There are several types of commercially available, as well as in-house developed immunoassays for total RANTES quantification . These assays, however, are not tailored for detecting and quantifying the numerous proteoforms associated with RANTES. In previous work, we have addressed RANTES heterogeneity by qualitative and quantitative MSIA [16, 17]. In developing the quantitative MSIA for RANTES, we took on the approach of using RANTES standard and a homologous RANTES derivative – met-RANTES as an internal reference standard (IRS) for quantification. Met-RANTES is a recombinant derivative of RANTES (therefore not found in humans) and has a molecular weight (MW) of 7979.2 Da, which is in close proximity to that of full-length human RANTES (MW=7847.9 Da). Another advantage of using the RANTES/met-RANTES pair was the ability of a single anti-RANTES antibody to capture both proteins from the biological samples.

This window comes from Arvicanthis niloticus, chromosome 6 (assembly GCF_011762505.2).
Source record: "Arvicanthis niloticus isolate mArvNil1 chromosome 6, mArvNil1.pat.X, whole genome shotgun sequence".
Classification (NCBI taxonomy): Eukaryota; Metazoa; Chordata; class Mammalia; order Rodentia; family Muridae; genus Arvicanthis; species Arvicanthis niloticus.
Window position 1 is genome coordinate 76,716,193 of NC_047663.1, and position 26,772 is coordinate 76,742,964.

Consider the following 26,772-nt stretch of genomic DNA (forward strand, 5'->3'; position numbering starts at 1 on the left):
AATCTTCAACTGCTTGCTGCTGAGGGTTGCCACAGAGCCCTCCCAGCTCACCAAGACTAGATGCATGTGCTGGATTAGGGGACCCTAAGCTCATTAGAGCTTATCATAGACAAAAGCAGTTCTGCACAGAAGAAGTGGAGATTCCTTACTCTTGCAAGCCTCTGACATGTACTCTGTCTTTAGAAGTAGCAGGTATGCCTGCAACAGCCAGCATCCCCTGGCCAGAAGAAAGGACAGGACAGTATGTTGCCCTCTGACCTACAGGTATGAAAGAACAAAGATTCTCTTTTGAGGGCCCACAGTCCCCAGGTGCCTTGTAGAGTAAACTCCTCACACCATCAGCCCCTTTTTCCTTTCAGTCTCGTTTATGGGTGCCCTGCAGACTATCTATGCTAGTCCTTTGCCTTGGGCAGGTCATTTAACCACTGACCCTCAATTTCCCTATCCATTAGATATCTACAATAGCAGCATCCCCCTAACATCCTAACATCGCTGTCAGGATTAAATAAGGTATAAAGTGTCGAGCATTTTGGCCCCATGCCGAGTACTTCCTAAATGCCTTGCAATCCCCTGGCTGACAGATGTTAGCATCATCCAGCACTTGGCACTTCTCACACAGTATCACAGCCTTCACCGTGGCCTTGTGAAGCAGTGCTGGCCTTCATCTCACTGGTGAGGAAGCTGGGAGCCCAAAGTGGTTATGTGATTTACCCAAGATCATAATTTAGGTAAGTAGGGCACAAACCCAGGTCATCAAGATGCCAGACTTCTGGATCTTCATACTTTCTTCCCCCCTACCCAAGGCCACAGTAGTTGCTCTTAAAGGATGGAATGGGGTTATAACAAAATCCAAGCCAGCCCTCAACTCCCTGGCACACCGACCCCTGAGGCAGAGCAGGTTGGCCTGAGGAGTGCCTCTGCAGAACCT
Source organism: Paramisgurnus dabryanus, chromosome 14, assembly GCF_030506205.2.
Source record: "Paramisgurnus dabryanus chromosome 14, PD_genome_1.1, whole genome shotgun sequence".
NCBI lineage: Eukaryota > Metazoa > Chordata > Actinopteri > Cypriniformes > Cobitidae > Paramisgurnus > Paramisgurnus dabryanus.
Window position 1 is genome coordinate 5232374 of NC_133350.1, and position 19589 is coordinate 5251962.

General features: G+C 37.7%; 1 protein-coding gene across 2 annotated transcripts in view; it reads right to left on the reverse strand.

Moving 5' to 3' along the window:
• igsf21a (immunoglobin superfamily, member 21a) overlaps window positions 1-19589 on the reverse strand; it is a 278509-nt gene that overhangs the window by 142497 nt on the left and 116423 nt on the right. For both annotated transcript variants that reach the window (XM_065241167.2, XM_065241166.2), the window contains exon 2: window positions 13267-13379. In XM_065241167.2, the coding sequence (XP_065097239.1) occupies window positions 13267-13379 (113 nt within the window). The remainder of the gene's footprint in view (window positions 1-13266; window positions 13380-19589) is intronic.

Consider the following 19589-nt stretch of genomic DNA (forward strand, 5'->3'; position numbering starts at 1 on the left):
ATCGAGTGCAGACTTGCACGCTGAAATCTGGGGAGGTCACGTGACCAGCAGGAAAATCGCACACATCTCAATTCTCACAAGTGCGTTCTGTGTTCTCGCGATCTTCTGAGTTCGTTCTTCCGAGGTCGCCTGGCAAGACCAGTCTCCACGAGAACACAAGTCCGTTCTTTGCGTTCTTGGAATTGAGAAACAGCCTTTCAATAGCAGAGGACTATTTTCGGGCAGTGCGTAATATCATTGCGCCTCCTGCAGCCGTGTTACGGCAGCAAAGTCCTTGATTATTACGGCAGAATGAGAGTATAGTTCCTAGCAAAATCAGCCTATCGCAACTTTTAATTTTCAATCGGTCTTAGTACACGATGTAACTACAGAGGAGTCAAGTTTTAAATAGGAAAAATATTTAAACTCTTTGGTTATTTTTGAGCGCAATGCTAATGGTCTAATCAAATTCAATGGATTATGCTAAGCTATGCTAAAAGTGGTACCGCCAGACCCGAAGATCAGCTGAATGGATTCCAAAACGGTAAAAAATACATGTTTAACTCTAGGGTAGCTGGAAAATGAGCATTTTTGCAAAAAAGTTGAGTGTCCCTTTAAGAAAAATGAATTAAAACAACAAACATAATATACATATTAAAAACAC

The immobilization of the anti-RANTES antibody was onto activated surfaces of affinity pipettes as previously described . The quantity of the anti-RANTES antibody (7.5 µg Ab/tip) was optimized to be enough that variable RANTES concentrations in the samples could be truly quantified with the assay. Due to low plasma RANTES physiological concentration (in the ng/mL level), undiluted plasma was used for the analyses. In the analytical samples, met-RANTES was spiked at a constant concentration (V=250 µL at c=50 ng/mL), in order to produce a constant signal in the mass spectra. Following sample preparation and affinity pipette derivatization, the antibody-coated pipettes were mounted onto the head of an automated 96-channel pipettor and initially rinsed with PBS/0.1% Tween buffer. Next, the pipettes were immersed into a microplate containing the analytical samples and 500 aspirations and dispense cycles were performed (100 μl volumes each) allowing for affinity capture of RANTES proteoforms and met-RANTES. The pipettes were then rinsed with assay buffer water to remove non-specifically bounded proteins. Captured proteins were eluted directly on a 96-well formatted MALDI target using sinapic acid. Five-thousand laser shots of mass spectra were acquired from each sample spot on a Bruker’s Ultraflex III MALDI-TOF/TOF mass spectrometer. The mass spectra were externally and internally calibrated with protein standard mix and the singly and doubly charged met-RANTES signals before analysis.